By the spring of 1885, there was trouble brewing in the West. Louis Riel protested conditions to the Canadian Government on behalf of the Metis and some Cree bands in central Saskatchewan and started the North West Rebellion. Prime Minister John A. Macdonald sent soldiers on the CPR to put down the uprising and protect settler’s communities on the prairies.
The Blackfoot Confederacy had been approached by Riel to join in the fray and people in Calgary and surrounding areas were nervous. What would Crowfoot do?
Once again, Fr. Lacombe was called upon to take his place on the national stage and he made several visits to Crowfoot to ensure his loyalty and control over the heavily-armed young warriors.
One of the most important telegrams in Canadian history was sent to Ottawa by Lacombe. It simply read: “I have seen Crowfoot and all the Blackfoot. All quiet. Promised me to be loyal no matter how things turn out elsewhere.”
The Riel Rebellion was over by the summer of 1885 and one of the outcomes of the danger in Saskatchewan became a benefit for Calgary. Bishop Grandin transferred some Sisters of the Faithful Companions of Jesus, the FCJs, away from the area near the rebellion. Fr. Lacombe had just finished building a brand new two-story Oblate rectory and chapel for the mission. He gladly turned it over to the Sisters for their convent and a school room. Once again Fr. Lacombe would be living in a tent on the prairie… but it was all for a good cause!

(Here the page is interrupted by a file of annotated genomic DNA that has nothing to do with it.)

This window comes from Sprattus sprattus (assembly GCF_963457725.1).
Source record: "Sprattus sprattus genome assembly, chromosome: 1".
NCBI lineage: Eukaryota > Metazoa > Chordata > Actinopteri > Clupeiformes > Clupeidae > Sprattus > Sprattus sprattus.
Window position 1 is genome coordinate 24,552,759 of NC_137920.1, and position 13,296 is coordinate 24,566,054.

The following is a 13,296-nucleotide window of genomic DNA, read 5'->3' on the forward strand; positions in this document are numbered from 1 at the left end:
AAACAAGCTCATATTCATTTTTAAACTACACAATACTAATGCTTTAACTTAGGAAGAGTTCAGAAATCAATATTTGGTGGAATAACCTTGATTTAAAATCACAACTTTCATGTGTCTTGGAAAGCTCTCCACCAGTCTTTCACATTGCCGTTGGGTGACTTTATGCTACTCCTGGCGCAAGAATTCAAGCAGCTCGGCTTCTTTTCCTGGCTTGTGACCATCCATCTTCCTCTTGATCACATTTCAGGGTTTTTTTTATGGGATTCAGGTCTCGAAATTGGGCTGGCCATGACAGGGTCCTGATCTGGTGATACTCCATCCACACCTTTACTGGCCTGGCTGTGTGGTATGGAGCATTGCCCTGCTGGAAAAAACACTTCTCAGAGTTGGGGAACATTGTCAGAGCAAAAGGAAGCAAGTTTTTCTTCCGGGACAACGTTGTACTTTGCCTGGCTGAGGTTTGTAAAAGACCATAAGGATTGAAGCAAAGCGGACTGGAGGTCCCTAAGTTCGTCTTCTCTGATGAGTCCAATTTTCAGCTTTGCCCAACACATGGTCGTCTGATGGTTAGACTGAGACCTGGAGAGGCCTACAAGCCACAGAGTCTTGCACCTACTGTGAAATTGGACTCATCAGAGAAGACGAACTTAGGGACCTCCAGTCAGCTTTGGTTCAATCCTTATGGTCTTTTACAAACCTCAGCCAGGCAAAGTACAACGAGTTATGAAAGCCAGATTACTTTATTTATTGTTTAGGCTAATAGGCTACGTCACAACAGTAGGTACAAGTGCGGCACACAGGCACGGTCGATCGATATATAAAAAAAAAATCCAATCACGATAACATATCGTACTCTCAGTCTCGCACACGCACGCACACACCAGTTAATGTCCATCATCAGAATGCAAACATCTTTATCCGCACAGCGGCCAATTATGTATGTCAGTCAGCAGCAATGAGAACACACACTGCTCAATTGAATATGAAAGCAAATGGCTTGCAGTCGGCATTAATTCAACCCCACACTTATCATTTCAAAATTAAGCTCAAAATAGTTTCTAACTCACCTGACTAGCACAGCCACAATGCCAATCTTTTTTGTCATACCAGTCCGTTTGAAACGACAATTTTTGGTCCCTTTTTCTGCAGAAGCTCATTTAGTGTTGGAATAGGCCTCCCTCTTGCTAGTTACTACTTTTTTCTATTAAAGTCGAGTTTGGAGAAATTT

In December of 1885, the first school district in the North West Territories was erected… Lacombe Roman Catholic School District #1, with Mother Mary Greene fcj, as its first superintendent. Later the name would be changed to the Calgary Catholic School District.
In 1886, Prime Minister Macdonald invited Crowfoot and the other chiefs from southern Alberta, who had remained loyal during the Rebellion, to tour eastern Canada and receive honors. Fr. Lacombe accompanied them and was effectively their tour guide. On their visit to Ottawa, Crowfoot got up to make a speech and he acknowledged his friend: “This man, the Man of Good Heart, is our brother — not only our Father, as the white people call him — but our brother. He is one of our people. When we weep he is sad for us, when we laugh, he laughs with us. We love him. He is our brother.”